disruption

Frustrated shippers and importers are yearning for an end to constant supply chain disruption and stratospheric rates that seem to have jumped higher every time they look.

So far, however, the end seems as elusive as a ceiling to rates, but some industry executives envisage a return to calmer waters by the end of this year.

“We see light at the end of the tunnel, with regard to moving toward some normalcy towards the end of the year,” said Mario Cordeiro, executive director of the port of Long Beach.

And, in an earnings call following the railroad’s Q2 results, Union Pacific CEO Lance Fritz said that, despite numerous actions to mitigate the impact of congestion, “it’s likely these issues will persist through the end of the year”.

However, other executives warn that the situation will not return even to a semblance of normality before February, and possibly even later.

“We easily see this going through up to Chinese New Year, and there’s a lot of indications that it could go beyond that,” was one recent comment.

The speaker was not an executive of one of the US west coast ports that have borne the brunt of the onslaught of traffic, but Griff Lynch, executive director of Georgia Ports Authority. On 19 July, 19 containerships were anchored outside Savannah waiting for berth space to unload. The port handled 478,620 teu in May.

Judah Levine, research lead at Freightos Group, also doubts rates and volatility will settle before 2022.

“Demand is continuing to outpace supply,” he said. “Things are supposed to return to some equilibrium once consumer demand shifts markedly from goods to services, but even then low inventory levels will require some restocking. This will take us to the next mini-peak, which is around lunar new year at the beginning of February,”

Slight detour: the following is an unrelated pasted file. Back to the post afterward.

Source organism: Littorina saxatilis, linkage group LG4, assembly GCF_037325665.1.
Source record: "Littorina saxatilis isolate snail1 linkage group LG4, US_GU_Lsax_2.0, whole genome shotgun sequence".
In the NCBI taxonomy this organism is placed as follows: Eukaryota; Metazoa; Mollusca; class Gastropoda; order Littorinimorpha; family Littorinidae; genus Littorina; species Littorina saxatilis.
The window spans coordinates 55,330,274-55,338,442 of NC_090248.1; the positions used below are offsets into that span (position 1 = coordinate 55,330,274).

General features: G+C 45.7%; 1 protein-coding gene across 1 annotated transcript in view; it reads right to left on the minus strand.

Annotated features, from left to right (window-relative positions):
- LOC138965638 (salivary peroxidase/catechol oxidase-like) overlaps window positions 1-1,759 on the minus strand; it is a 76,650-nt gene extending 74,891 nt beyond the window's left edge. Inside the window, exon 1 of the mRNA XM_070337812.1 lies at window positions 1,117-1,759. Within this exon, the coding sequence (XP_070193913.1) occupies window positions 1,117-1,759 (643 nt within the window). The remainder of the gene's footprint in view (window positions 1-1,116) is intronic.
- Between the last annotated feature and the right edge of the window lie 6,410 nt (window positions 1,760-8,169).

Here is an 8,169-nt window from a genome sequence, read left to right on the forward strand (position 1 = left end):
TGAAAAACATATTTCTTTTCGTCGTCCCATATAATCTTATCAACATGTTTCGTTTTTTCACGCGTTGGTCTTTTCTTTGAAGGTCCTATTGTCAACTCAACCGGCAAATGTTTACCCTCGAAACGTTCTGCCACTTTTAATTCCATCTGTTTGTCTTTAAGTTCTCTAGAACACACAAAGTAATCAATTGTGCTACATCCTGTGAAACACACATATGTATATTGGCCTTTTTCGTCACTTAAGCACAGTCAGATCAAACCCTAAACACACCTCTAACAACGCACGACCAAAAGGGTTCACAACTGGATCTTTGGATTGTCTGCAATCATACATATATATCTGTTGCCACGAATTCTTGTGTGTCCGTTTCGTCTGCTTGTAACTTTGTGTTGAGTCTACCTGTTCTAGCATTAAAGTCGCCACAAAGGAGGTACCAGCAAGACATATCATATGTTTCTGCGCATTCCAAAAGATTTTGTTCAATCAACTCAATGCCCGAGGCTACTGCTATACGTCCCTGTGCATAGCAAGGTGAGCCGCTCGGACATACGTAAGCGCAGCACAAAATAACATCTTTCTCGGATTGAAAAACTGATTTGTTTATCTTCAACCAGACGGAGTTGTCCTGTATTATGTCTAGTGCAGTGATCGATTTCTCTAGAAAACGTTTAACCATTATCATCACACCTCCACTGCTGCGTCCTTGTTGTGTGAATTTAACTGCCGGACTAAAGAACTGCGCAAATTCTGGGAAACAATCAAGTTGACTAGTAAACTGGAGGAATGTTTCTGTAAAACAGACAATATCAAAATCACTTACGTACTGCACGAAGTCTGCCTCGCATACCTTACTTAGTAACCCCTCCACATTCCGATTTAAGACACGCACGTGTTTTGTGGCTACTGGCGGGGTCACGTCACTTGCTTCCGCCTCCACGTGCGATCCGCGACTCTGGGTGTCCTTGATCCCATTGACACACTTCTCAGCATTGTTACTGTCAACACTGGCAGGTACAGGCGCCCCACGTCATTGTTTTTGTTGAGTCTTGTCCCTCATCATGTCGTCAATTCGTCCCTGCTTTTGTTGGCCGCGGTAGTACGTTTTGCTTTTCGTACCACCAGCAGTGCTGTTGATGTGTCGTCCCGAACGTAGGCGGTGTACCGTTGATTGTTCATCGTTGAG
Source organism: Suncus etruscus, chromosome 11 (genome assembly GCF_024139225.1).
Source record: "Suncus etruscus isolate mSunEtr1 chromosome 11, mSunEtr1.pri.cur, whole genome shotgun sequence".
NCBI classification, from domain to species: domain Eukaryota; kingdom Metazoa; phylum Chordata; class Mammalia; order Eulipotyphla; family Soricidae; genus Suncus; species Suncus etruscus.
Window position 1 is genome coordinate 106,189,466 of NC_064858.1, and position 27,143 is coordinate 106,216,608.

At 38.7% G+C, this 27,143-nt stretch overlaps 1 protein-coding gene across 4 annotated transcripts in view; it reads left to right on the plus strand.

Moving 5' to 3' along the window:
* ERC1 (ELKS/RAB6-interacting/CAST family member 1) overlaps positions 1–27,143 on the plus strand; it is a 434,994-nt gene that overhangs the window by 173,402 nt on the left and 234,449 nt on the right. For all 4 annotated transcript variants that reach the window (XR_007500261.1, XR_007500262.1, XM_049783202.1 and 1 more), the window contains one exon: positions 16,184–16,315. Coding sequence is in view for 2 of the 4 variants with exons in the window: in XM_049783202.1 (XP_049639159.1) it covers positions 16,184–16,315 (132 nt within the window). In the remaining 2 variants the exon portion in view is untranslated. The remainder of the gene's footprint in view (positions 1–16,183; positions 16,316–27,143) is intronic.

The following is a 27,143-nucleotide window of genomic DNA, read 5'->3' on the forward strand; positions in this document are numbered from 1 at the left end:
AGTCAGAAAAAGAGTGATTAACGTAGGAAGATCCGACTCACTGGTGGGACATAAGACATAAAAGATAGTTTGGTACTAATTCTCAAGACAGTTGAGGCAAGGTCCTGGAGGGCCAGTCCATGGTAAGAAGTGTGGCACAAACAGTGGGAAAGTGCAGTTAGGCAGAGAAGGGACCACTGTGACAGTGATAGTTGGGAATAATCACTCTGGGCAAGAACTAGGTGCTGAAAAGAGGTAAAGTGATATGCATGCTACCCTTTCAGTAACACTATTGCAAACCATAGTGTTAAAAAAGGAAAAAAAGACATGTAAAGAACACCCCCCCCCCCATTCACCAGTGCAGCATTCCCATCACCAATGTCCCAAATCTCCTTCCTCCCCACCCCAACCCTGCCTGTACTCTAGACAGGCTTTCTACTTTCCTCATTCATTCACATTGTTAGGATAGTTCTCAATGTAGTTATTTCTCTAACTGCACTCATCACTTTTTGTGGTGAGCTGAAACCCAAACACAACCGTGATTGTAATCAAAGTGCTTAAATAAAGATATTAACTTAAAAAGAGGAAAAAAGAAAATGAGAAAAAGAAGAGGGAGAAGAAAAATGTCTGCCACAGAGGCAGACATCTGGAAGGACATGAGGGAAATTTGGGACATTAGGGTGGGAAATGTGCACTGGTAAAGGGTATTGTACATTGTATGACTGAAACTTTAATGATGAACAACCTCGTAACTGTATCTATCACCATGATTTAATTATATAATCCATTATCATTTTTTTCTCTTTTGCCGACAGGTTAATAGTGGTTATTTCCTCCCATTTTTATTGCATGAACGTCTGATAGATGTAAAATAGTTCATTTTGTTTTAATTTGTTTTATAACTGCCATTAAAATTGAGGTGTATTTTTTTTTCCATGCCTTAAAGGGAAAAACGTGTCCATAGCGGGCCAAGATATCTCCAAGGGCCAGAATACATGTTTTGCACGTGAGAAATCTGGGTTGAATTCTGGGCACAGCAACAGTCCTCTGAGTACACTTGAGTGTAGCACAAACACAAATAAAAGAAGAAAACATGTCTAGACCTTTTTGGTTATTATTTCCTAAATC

And one forwarder thinks the 2022 peak season might be under way by the time the volume surge and its supporting factors run out of steam.

“I doubt it will change before mid-next year,” said Robert Khachatryan, founder of Freight Right Global Logistics. “Since May we’ve been shipping Christmas product,” he explained, adding that importers are not going to wait until September to order products because they would not get to the US before January.

“Shippers and importers seeing this will start even earlier next year. Those that ship in May this year may start in March next year,” he said.

Regardless of when things will settle, the industry is not going to witness a return to pre-Covid pricing levels for ocean freight, he predicted. He does not see container rates going back to $2,500 or $1,800: “I think they will settle around $5,000.”

This is ominous for importers of low-value goods. Mr Khachatryan expects them to be priced out of the market and will have to be sourced closer to the US.

Presumably, many importers are less concerned about the eventual level of pricing than the disruption that has hit their supply chains. According to the US National Retail Federation, 97% of retailers surveyed have been impacted by port and shipping delays, and 70% had to add two to three weeks to their supply chain.

The resurgence of Covid in some origin countries, such as Vietnam, is adding a further element of volatility. Suppliers to Nike in the South-east Asian country had to halt production because of Covid outbreaks among the workers.

The slalom around disruptions is going to continue for some time yet.

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  • Eric Mooney

    July 26, 2021 at 8:05 pm

    The talk of “peak season” is interesting. Every square inch of capacity is being utilized. So how do you move more cargo than is physically possible? You don’t. You think spot rates are high now, just wait around a little bit.